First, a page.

This past Saturday was Yom Kippur, the Jewish people’s holiest day of the year. It is a day of atonement during which those observing the holiday fast for a 25-hour period and repent for their sins. For many, the fast is seen as exactly this — an opportunity to right our wrongs, overcoming our fundamental human needs in order to concentrate solely on the act of penance.
I started fasting for Yom Kippur when I was 13, and have done so every year since, but I am often conflicted about why I am doing it. Though I understand the sentiment behind the day of atonement, I have a hard time believing that one day of reflection on my wrongdoings can make them right.
I’ve begun to realize that the fast becomes a lot more meaningful when I think of it as a privilege, as something I am fortunate enough to opt into. Every other day of the year I wake up knowing that I will eat breakfast, lunch and dinner. It is a luxury to be able to fast for a holiday once a year when so many people spend their whole lives without the reassurance that they will have food on their tables.
I spent the entirety of Saturday in bed. The correct observation of Yom Kippur entails not doing any work, but with the stress of impending midterms, I attempted some reading midday. The fast made it so hard to focus that I could barely get through a single page. I quickly accepted defeat and put the book away.
I started thinking about people who go days on end without sufficient nourishment, in particular children who go to school hungry and are unable to perform to the best of their ability. If I was unable to do reading after half a day of fasting, how are children who go hungry for days on end expected to concentrate in school?
According to the charity Feeding America, in 2013, 14 percent of households in the United States were food insecure, and households with children reported food insecurity at a significantly higher rate. The problem of hunger is immense and complex, with no clear solution. That is not to say that there aren’t ways to improve conditions for households facing hunger, especially for children who need nourishment not only to grow physically but also mentally.
Currently, federal nutrition programs play a critical role in reducing child hunger. Free or reduced-price school lunches have been an effective way of feeding children during the day; this means, however, that many children are still going without breakfast, and therefore spend half the school day on an empty stomach. According to the Food Research and Action Center, children who skip breakfast are less able to differentiate among visual images, have lower math scores, are more likely to repeat a grade and have a higher prevalence of behavioral, emotional and academic problems.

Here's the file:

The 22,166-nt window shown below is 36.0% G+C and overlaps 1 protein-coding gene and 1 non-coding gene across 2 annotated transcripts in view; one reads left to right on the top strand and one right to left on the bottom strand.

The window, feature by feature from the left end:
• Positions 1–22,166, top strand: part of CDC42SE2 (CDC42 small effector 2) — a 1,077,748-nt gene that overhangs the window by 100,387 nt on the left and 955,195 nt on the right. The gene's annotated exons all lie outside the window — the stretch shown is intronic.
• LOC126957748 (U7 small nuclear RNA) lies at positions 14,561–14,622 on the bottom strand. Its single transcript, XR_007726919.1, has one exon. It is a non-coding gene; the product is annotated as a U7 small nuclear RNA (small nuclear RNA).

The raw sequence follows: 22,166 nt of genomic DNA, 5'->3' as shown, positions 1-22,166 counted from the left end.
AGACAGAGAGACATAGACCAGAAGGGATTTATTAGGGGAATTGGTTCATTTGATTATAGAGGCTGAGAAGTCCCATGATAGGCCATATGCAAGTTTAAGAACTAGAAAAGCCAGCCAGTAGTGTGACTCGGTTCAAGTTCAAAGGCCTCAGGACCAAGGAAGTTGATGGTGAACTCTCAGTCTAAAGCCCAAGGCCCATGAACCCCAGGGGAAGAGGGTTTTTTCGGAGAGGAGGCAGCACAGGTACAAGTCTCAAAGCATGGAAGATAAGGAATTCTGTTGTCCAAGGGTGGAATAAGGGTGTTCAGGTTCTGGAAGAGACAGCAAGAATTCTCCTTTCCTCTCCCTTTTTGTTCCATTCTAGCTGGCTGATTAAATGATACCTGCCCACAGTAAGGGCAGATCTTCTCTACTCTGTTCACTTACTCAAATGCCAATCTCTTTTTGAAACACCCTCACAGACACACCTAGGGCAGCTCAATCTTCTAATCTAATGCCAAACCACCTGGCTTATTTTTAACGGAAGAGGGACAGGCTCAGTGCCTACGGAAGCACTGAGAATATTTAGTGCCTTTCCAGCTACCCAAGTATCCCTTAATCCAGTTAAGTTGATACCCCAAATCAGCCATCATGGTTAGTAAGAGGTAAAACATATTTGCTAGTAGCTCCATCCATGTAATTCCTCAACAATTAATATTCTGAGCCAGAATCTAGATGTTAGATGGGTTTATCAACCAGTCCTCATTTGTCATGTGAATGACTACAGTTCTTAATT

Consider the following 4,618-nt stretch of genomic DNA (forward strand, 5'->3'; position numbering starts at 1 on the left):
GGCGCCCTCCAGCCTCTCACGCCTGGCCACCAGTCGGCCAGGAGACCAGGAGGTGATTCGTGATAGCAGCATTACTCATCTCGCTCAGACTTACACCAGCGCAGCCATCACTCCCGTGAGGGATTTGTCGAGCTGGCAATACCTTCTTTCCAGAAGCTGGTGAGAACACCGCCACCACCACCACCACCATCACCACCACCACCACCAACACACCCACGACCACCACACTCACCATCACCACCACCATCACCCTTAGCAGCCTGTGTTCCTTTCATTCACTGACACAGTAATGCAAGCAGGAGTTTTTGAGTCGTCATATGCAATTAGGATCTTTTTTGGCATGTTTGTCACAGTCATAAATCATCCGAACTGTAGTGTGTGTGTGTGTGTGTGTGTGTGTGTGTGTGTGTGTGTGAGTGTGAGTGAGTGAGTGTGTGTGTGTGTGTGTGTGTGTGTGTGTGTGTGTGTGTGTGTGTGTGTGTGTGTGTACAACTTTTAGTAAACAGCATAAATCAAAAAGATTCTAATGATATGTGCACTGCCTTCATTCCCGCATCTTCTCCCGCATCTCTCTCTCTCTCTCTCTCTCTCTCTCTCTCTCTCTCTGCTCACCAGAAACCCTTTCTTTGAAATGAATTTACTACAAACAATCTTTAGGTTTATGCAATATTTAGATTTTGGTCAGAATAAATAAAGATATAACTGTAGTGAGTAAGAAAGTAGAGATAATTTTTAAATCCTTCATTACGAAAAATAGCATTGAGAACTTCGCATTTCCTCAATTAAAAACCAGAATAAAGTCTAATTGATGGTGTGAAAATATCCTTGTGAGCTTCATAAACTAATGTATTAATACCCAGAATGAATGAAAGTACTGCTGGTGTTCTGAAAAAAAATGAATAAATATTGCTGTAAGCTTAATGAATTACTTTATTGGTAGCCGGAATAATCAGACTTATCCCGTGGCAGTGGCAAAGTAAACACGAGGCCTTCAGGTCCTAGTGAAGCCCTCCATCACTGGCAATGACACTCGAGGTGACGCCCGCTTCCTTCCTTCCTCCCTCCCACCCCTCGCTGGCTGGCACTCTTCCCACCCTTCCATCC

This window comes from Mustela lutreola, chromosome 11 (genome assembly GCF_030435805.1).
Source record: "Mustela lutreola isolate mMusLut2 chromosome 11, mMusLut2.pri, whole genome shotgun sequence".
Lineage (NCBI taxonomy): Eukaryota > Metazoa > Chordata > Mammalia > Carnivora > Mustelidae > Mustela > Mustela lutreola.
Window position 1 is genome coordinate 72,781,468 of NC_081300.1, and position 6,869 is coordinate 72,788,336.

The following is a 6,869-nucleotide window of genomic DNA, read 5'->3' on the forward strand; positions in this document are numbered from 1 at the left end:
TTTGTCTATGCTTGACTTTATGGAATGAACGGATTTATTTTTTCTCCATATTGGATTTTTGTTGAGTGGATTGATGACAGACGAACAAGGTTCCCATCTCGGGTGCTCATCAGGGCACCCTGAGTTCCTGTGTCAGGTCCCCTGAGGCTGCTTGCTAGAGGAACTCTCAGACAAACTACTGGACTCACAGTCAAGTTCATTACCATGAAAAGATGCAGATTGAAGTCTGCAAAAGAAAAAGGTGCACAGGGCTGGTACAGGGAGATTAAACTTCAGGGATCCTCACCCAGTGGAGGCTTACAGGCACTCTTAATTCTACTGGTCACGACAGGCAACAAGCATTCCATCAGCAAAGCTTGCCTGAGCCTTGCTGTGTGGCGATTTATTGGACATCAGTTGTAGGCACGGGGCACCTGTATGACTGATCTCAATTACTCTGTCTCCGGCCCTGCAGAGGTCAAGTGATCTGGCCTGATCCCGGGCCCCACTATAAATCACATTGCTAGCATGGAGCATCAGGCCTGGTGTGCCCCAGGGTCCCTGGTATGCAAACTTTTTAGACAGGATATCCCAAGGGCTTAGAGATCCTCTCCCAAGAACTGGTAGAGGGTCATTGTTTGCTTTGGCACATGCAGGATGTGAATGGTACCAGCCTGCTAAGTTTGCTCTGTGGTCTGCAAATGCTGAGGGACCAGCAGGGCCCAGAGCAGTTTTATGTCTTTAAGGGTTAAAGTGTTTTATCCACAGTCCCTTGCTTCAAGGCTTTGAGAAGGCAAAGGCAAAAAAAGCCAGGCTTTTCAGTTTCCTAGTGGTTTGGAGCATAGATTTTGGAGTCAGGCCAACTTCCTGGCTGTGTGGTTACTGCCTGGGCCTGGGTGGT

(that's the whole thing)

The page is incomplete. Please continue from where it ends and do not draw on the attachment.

School breakfast programs have been introduced around the country to enable schools to provide free or reduced-price breakfasts. The programs have been shown to be quite effective, resulting in improvements in math scores, attendance, punctuality, depression, anxiety and hyperactivity.
Still, these breakfast programs are not nearly as widespread as the National School Lunch Program. Although students receiving free or reduced-price lunches should also qualify for breakfast, fewer than half of them attend schools that provide both breakfast and lunch.
Breakfast is the most important meal of the day, especially when children may have gone without sufficient dinner the night before. Although ending hunger is an enormous task, circumstances can be improved for children. Providing free breakfast and lunch for every child that needs it would substantially ameliorate this problem. Children’s very basic human needs must be satisfied before they can be expected to learn math and writing skills.
When we are constantly surrounded by food, so much that we have to exercise self-restraint, it becomes difficult to remember how fortunate we are. As we scrape our leftovers into the garbage and complain about low-quality meals in the dining halls, far too many people are grateful just to get a single meal in a day. It is crucial that we remember to recognize our own privileges, and in doing so push our communities to become a part of the solution to hunger.
Ally Daniels is a junior in Berkeley College. Her columns run on alternate Mondays. Contact her at firstname.lastname@example.org.